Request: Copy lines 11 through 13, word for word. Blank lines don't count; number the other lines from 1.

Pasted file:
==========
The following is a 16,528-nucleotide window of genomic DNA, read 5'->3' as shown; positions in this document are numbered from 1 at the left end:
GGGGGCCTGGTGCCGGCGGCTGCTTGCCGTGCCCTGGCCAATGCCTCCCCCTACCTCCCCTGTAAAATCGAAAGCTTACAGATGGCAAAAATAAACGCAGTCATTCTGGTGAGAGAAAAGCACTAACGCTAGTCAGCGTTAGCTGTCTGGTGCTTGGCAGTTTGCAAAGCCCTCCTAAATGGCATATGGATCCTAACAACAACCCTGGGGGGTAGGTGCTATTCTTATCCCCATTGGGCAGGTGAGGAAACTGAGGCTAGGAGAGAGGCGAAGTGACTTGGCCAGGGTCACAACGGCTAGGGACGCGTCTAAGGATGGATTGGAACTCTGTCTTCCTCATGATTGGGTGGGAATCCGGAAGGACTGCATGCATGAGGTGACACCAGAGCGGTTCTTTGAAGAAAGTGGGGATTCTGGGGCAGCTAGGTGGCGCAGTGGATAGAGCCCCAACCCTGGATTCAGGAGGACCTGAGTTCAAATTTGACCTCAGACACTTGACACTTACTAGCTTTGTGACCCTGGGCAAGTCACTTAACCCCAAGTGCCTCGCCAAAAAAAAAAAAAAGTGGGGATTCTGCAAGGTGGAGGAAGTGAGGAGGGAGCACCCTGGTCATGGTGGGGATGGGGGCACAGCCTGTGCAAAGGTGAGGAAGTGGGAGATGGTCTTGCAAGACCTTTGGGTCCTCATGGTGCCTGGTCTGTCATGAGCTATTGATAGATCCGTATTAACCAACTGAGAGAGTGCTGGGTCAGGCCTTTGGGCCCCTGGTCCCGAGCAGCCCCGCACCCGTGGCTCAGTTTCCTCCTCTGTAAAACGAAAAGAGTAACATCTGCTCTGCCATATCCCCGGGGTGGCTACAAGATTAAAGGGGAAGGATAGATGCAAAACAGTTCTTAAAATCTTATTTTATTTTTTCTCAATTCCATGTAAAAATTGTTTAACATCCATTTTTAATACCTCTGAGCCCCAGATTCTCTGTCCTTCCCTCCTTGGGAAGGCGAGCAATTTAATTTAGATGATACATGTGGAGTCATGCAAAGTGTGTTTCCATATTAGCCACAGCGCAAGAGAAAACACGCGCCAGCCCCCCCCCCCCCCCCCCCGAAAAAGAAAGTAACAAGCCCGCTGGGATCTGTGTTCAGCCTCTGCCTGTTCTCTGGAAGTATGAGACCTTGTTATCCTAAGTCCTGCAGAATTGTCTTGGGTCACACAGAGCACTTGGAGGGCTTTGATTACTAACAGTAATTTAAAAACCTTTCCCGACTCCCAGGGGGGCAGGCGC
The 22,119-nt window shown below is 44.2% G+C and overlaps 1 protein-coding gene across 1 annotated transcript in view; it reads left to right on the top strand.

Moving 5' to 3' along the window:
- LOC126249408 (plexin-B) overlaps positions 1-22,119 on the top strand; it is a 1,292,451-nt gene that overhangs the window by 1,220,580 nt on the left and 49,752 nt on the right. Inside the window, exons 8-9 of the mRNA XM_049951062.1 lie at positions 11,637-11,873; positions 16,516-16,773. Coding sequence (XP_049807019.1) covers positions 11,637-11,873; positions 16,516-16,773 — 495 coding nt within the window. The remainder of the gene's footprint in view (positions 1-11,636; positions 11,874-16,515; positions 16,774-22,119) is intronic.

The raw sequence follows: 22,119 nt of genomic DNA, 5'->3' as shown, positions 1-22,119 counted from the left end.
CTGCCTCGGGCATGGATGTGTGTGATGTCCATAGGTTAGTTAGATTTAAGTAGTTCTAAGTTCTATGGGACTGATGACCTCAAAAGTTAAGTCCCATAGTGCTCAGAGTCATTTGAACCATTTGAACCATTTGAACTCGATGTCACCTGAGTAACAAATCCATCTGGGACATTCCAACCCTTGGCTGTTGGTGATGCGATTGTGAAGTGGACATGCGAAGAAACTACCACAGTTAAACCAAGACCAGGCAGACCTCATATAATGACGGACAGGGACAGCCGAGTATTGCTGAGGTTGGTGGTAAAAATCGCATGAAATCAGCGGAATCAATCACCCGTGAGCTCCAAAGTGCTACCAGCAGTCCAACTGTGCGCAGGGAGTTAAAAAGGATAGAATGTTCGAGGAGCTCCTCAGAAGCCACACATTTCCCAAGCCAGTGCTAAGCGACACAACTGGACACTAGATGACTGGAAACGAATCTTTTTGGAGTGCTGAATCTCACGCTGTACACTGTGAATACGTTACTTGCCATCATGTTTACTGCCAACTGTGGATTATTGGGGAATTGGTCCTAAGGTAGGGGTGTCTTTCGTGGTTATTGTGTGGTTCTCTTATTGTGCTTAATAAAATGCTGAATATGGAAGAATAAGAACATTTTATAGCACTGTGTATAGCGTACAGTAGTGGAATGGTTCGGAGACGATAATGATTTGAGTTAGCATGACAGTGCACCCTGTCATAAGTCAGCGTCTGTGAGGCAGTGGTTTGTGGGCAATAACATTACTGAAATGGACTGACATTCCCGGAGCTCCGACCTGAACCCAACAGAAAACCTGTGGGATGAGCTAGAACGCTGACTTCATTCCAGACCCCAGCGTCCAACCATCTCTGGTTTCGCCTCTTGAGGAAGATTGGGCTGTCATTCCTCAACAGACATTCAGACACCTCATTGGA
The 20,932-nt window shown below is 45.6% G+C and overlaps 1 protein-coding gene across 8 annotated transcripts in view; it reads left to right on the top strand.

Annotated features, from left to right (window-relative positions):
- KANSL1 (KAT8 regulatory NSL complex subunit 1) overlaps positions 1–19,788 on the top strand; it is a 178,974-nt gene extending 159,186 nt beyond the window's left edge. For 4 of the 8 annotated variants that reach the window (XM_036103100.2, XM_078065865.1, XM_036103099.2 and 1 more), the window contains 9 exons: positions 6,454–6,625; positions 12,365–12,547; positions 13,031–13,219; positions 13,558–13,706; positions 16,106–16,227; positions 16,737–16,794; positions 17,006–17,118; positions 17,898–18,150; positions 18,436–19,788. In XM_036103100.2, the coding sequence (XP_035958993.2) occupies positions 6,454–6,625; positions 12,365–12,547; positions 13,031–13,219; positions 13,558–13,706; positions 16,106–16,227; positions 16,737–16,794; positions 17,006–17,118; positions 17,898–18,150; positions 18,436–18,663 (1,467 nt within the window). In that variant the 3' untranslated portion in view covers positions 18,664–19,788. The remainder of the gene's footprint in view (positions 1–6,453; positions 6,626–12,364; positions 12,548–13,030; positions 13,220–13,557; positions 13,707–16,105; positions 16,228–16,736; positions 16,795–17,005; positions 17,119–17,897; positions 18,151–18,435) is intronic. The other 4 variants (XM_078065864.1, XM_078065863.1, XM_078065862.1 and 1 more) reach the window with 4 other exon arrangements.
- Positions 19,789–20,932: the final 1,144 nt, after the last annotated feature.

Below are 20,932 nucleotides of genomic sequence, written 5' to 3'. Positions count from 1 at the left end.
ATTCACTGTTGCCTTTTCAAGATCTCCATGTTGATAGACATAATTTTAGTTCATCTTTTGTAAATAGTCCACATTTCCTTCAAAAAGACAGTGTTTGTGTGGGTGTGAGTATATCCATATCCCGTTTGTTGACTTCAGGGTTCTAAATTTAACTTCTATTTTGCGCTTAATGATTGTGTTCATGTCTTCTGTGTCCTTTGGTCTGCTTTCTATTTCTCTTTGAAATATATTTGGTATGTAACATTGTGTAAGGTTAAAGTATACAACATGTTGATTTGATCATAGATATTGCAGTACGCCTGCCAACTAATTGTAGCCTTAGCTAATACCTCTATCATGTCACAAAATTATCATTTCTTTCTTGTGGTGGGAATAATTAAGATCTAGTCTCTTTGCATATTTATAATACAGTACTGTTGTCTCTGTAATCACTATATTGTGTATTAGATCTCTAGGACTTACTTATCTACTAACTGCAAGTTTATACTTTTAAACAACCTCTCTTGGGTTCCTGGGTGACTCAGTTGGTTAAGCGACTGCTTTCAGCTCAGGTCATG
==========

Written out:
- Positions 19,789–20,932: the final 1,144 nt, after the last annotated feature.

Below are 20,932 nucleotides of genomic sequence, written 5' to 3'. Positions count from 1 at the left end.
ATTCACTGTTGCCTTTTCAAGATCTCCATGTTGATAGACATAATTTTAGTTCATCTTTTGTAAATAGTCCACATTTCCTTCAAAAAGACAGTGTTTGTGTGGGTGTGAGTATATCCATATCCCGTTTGTTGACTTCAGGGTTCTAAATTTAACTTCTATTTTGCGCTTAATGATTGTGTTCATGTCTTCTGTGTCCTTTGGTCTGCTTTCTATTTCTCTTTGAAATATATTTGGTATGTAACATTGTGTAAGGTTAAAGTATACAACATGTTGATTTGATCATAGATATTGCAGTACGCCTGCCAACTAATTGTAGCCTTAGCTAATACCTCTATCATGTCACAAAATTATCATTTCTTTCTTGTGGTGGGAATAATTAAGATCTAGTCTCTTTGCATATTTATAATACAGTACTGTTGTCTCTGTAATCACTATATTGTGTATTAGATCTCTAGGACTTACTTATCTACTAACTGCAAGTTTATACTTTTAAACAACCTCTCTTGGGTTCCTGGGTGACTCAGTTGGTTAAGCGACTGCTTTCAGCTCAGGTCATG